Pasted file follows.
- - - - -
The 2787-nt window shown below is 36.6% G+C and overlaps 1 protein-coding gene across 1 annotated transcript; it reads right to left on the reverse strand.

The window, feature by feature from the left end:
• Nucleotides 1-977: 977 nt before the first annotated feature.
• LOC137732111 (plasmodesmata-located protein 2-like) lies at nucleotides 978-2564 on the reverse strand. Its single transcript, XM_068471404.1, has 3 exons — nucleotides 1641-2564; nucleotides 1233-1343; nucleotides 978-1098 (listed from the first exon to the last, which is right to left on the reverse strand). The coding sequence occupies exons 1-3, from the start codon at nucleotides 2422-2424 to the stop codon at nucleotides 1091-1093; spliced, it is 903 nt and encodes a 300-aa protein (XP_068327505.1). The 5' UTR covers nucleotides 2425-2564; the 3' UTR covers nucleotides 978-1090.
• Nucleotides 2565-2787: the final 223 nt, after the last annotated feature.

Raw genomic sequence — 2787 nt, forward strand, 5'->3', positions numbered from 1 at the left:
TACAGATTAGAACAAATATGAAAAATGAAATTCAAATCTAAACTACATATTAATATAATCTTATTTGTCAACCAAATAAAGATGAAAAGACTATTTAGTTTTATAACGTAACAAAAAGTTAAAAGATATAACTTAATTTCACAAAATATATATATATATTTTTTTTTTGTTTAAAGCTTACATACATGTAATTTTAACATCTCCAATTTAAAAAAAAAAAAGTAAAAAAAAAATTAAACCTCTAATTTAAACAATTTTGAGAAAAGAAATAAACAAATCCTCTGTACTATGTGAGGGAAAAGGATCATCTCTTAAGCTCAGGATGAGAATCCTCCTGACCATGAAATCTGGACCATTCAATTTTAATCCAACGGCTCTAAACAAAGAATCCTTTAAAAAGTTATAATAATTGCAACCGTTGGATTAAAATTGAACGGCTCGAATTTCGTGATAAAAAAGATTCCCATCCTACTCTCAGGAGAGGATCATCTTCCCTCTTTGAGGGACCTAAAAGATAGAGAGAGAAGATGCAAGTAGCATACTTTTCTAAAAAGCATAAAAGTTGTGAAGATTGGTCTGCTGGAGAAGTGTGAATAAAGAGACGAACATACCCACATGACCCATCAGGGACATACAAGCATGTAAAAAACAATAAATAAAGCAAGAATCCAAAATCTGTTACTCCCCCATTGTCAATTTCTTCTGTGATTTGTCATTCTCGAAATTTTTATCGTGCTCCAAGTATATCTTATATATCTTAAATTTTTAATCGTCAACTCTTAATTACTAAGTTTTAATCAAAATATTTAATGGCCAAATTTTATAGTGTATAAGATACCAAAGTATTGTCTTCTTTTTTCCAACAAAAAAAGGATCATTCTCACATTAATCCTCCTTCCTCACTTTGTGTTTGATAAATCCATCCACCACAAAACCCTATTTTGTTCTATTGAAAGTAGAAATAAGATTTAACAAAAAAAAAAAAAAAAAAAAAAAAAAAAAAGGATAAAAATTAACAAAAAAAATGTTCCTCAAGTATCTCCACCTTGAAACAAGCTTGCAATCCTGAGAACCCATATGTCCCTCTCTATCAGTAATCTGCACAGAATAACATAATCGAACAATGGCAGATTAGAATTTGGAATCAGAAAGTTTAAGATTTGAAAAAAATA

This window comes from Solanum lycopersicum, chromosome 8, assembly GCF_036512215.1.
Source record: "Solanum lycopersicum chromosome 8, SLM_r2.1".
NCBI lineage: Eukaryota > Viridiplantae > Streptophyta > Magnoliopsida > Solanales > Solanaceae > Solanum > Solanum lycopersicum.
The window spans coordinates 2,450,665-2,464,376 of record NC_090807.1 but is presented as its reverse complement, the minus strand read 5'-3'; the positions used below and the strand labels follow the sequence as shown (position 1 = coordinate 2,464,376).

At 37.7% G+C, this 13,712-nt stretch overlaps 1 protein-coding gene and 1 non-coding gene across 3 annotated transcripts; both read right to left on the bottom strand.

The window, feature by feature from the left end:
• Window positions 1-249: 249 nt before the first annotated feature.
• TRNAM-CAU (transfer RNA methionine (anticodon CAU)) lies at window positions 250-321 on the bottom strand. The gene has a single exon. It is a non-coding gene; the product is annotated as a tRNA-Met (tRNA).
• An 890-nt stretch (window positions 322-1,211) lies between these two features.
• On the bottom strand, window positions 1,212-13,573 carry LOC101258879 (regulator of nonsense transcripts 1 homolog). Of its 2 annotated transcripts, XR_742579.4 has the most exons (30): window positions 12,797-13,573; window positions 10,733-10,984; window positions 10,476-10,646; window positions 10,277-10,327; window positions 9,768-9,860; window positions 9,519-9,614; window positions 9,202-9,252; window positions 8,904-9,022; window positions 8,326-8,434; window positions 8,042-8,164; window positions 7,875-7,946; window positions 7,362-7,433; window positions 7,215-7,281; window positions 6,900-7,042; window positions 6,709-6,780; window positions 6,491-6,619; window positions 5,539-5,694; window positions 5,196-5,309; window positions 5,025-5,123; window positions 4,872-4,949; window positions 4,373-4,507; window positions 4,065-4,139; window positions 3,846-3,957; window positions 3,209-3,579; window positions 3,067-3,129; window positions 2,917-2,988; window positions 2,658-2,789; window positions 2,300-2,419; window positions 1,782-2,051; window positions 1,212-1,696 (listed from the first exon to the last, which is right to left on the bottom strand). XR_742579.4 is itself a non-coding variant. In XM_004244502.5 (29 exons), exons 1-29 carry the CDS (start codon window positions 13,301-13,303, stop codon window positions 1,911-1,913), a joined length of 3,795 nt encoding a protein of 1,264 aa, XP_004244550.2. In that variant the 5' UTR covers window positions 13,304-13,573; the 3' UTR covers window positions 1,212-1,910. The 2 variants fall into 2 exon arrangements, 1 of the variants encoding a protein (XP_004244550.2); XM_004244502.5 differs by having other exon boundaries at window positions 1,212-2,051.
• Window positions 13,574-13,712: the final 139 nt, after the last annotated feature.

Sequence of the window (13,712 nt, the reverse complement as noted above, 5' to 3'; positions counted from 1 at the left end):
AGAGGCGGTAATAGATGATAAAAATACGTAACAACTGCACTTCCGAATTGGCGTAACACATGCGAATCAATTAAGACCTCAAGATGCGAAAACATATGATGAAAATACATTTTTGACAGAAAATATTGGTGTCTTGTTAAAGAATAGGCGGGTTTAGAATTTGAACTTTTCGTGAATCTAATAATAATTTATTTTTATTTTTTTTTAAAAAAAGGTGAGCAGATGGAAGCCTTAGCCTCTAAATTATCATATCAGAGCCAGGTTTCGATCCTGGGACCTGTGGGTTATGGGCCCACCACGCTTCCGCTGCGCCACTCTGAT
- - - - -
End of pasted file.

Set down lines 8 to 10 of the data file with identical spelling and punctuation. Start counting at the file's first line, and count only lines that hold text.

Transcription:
This window comes from Solanum lycopersicum, chromosome 8, assembly GCF_036512215.1.
Source record: "Solanum lycopersicum chromosome 8, SLM_r2.1".
NCBI lineage: Eukaryota > Viridiplantae > Streptophyta > Magnoliopsida > Solanales > Solanaceae > Solanum > Solanum lycopersicum.